Watches for less than a Meal: The (Incredible?) Daiso “Mili” Watch

Just how affordable can a watch get? Turns out the answer is: very. This military styled field watch cost less than my last meal, but is it any good?

The Chinese have a saying, “一寸光阴一寸金,寸金难买寸光阴“; loosely translated, it states that while gold and time are both valuable, you can never “buy” more time with gold. Such sayings are not exclusive, and I’m sure that every culture has a similar expression. Needless to say, the importance of time is universally understood, and has served as the impetus for man to measure it with accuracy.

There are some groups however, for whom the difference between seconds could translate into life and death, with the military being one of them. In fact, timekeeping was so important to the military, they literally changed the way we wear watches. When you look down at your wrist today instead of whipping out a watch from your pocket, you have the military to thank for.

Aside from wristwatches, the practical demands of the military gave rise to a whole genre of its own watches. Through different wars in history, governments have issued various specifications for the production of such watches. You will notice however, these “mil-spec” watches share a common design language: black dial, 24 hour indicators, and lume. As watch manufacturers were constrained by the provided specifications, the only difference was usually the brand printed on the dial. Function is emphasized over form; not unsurprising for a watch that is more tool than bling.

While the primary objective of the “mil-spec” design was functionality, that hasn’t stopped it from being picked up by the general public. This genre of watches is produced at every price range both quartz and mechanical, featuring the likes of Timex and Hamilton amongst others. Today’s watch however is from neither. In fact, it (incredibly) isn’t even from a watch brand, it’s from a “living ware” supplier. If nothing at all, the Daiso “Mili” is at the very least, evidence that the “mil-spec” design continues to remain popular even til today.

The Case & Specifications

The Daiso “Mili” adopts a very wearable proportion, with a case size of roughly 37mm (40mm including the crown) and a lug-to-lug of around 45mm.

The case is made out of black coloured plastic, keeping in line with the utilitarian military theme. The watch uses fixed lugs; the lugs are permanently attached to the case, which was most likely molded from a single piece of plastic. Without spring bars, you’re pretty much limited to NATO straps.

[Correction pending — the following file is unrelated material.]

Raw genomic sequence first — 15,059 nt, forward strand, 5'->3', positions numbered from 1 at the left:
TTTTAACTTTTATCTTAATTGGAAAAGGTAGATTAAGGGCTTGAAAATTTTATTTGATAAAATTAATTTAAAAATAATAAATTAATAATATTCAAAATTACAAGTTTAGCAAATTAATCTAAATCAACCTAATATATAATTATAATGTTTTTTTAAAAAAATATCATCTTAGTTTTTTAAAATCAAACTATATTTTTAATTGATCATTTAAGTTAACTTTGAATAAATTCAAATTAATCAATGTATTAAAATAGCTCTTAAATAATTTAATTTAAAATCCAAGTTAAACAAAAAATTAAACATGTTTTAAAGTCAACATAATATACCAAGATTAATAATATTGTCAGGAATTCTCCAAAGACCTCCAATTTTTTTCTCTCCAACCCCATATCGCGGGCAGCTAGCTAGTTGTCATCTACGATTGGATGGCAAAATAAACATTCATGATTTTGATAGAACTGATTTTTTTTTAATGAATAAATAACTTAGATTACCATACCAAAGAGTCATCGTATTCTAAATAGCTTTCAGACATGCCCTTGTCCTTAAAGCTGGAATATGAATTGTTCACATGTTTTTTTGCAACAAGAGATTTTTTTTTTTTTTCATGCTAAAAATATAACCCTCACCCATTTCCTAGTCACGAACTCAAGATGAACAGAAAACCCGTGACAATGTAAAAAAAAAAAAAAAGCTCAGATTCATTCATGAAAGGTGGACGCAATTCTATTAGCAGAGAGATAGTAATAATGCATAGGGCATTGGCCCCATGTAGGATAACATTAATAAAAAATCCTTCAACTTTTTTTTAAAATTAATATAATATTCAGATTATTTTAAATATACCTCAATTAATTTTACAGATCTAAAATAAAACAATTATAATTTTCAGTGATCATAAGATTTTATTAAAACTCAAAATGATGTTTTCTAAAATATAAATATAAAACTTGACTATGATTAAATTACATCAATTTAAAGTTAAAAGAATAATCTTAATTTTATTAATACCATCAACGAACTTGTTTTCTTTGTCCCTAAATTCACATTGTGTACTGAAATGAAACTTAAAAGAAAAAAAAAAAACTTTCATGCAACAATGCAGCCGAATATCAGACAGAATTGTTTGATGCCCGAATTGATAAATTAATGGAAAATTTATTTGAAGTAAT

The rounded lugs slope down at quite an angle, allowing the accompanying NATO strap to wrap nicely around the wrist without any awkward gaps. The watch wore well on my wrist, and I’m confident that it’ll fit for most without a problem. Those with larger wrists will want to note however, that the watch may appear a bit smaller on the visual side. Being made mostly out of plastic, the watch is light and will not cause any comfort issues.

A domed acrylic crystal sits atop the slightly angled bezel, which I felt was a nice touch. The acrylic won’t offer much protection against scratches, but is great fun to stare at and adds to the charm of this piece.

The watch features a snap-on case back, with a few descriptors embossed into it. Once again, the Daiso “Mili” has kept in line with its design inspiration; military watches would typically have serial numbers engraved on their case backs, along with other useful information such as date of issue.

While some snap-on case backs offer at least 30m of water resistance, you’ll want to keep the “Mili” away from water just as the packaging instructs you to. I doubt it’ll be able to handle anything more than the casual splash.

The Dial

The no-nonsense dial which was designed to be discreet, is ironically the highlight of the “Mili”. Don’t be surprised if you find the design familiar; these watches are aren’t supposed to deviate from the specifications after all.